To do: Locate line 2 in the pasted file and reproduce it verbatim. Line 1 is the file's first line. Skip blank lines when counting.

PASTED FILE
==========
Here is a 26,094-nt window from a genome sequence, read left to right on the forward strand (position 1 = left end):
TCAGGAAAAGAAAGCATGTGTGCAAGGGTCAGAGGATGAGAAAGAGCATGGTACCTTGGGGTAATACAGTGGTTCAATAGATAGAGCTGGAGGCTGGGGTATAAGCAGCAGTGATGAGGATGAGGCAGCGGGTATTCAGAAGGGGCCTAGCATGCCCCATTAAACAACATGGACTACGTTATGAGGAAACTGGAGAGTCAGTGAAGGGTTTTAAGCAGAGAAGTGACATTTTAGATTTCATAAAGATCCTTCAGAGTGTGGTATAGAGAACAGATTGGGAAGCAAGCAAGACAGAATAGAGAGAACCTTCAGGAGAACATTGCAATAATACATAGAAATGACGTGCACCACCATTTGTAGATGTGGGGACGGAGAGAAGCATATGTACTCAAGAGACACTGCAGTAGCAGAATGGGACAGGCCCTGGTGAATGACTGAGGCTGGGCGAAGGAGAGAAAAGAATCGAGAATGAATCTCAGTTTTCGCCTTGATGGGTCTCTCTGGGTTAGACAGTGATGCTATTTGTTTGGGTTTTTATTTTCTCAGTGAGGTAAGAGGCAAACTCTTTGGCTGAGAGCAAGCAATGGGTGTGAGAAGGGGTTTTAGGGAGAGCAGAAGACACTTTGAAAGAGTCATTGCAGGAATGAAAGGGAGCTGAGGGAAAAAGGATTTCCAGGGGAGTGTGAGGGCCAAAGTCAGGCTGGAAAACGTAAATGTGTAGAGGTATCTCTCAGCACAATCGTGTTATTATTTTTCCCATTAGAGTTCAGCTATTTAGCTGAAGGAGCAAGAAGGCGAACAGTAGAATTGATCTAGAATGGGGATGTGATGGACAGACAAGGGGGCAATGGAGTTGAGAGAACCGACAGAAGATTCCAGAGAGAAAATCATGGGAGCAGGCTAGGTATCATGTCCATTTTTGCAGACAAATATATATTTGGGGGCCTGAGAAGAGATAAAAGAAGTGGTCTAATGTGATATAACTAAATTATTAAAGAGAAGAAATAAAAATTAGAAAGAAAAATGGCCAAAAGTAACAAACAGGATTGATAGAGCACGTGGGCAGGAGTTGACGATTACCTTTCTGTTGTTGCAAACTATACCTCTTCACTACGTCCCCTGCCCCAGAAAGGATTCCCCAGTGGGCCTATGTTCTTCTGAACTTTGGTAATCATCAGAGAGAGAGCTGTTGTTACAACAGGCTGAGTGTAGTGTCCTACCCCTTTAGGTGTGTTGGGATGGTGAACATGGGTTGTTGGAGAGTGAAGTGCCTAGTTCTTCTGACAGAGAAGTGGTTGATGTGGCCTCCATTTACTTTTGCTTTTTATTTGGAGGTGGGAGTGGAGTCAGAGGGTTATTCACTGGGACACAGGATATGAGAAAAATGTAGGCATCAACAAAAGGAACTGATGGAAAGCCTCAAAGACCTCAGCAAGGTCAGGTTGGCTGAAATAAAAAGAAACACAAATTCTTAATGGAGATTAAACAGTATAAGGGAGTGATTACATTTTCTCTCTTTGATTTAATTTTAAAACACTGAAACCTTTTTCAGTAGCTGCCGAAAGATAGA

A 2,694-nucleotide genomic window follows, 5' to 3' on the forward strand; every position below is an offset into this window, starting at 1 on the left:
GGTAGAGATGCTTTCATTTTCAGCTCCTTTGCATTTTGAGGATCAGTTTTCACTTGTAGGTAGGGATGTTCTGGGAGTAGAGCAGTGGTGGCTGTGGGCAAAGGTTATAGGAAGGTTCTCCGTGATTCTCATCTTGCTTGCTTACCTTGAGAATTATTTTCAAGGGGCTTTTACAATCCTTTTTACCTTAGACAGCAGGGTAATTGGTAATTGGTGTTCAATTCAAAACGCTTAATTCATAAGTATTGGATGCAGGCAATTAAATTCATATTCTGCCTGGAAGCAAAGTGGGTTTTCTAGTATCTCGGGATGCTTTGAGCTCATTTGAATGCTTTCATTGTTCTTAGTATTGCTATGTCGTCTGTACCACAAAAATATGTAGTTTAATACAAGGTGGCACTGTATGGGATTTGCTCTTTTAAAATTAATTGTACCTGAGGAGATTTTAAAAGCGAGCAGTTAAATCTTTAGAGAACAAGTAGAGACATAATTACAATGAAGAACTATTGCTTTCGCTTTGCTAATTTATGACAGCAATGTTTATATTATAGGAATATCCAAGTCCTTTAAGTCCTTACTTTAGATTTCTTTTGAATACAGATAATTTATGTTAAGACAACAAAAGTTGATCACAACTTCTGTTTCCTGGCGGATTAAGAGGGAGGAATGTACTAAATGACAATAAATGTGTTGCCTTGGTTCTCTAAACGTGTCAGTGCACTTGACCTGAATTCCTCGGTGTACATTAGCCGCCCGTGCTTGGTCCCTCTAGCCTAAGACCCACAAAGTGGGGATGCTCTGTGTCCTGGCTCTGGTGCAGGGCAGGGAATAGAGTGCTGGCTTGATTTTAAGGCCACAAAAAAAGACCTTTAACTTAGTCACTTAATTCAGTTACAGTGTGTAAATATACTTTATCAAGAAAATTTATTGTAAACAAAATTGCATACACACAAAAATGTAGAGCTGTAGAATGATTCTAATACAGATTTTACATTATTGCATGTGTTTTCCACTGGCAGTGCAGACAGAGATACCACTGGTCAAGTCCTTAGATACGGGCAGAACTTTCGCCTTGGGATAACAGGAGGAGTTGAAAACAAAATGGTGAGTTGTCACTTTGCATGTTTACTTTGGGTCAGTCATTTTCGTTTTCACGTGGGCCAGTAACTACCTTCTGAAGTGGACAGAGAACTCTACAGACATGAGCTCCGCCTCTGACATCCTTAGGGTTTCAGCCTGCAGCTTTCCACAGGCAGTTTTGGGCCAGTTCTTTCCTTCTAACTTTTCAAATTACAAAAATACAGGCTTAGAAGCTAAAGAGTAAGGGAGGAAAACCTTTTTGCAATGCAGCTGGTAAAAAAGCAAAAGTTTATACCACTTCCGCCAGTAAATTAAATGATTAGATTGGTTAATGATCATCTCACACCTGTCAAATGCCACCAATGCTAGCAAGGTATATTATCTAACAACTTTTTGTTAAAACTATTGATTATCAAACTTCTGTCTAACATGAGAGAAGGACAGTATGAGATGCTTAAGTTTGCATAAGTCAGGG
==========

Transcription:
TCAGGAAAAGAAAGCATGTGTGCAAGGGTCAGAGGATGAGAAAGAGCATGGTACCTTGGGGTAATACAGTGGTTCAATAGATAGAGCTGGAGGCTGGGGTATAAGCAGCAGTGATGAGGATGAGGCAGCGGGTATTCAGAAGGGGCCTAGCATGCCCCATTAAACAACATGGACTACGTTATGAGGAAACTGGAGAGTCAGTGAAGGGTTTTAAGCAGAGAAGTGACATTTTAGATTTCATAAAGATCCTTCAGAGTGTGGTATAGAGAACAGATTGGGAAGCAAGCAAGACAGAATAGAGAGAACCTTCAGGAGAACATTGCAATAATACATAGAAATGACGTGCACCACCATTTGTAGATGTGGGGACGGAGAGAAGCATATGTACTCAAGAGACACTGCAGTAGCAGAATGGGACAGGCCCTGGTGAATGACTGAGGCTGGGCGAAGGAGAGAAAAGAATCGAGAATGAATCTCAGTTTTCGCCTTGATGGGTCTCTCTGGGTTAGACAGTGATGCTATTTGTTTGGGTTTTTATTTTCTCAGTGAGGTAAGAGGCAAACTCTTTGGCTGAGAGCAAGCAATGGGTGTGAGAAGGGGTTTTAGGGAGAGCAGAAGACACTTTGAAAGAGTCATTGCAGGAATGAAAGGGAGCTGAGGGAAAAAGGATTTCCAGGGGAGTGTGAGGGCCAAAGTCAGGCTGGAAAACGTAAATGTGTAGAGGTATCTCTCAGCACAATCGTGTTATTATTTTTCCCATTAGAGTTCAGCTATTTAGCTGAAGGAGCAAGAAGGCGAACAGTAGAATTGATCTAGAATGGGGATGTGATGGACAGACAAGGGGGCAATGGAGTTGAGAGAACCGACAGAAGATTCCAGAGAGAAAATCATGGGAGCAGGCTAGGTATCATGTCCATTTTTGCAGACAAATATATATTTGGGGGCCTGAGAAGAGATAAAAGAAGTGGTCTAATGTGATATAACTAAATTATTAAAGAGAAGAAATAAAAATTAGAAAGAAAAATGGCCAAAAGTAACAAACAGGATTGATAGAGCACGTGGGCAGGAGTTGACGATTACCTTTCTGTTGTTGCAAACTATACCTCTTCACTACGTCCCCTGCCCCAGAAAGGATTCCCCAGTGGGCCTATGTTCTTCTGAACTTTGGTAATCATCAGAGAGAGAGCTGTTGTTACAACAGGCTGAGTGTAGTGTCCTACCCCTTTAGGTGTGTTGGGATGGTGAACATGGGTTGTTGGAGAGTGAAGTGCCTAGTTCTTCTGACAGAGAAGTGGTTGATGTGGCCTCCATTTACTTTTGCTTTTTATTTGGAGGTGGGAGTGGAGTCAGAGGGTTATTCACTGGGACACAGGATATGAGAAAAATGTAGGCATCAACAAAAGGAACTGATGGAAAGCCTCAAAGACCTCAGCAAGGTCAGGTTGGCTGAAATAAAAAGAAACACAAATTCTTAATGGAGATTAAACAGTATAAGGGAGTGATTACATTTTCTCTCTTTGATTTAATTTTAAAACACTGAAACCTTTTTCAGTAGCTGCCGAAAGATAGA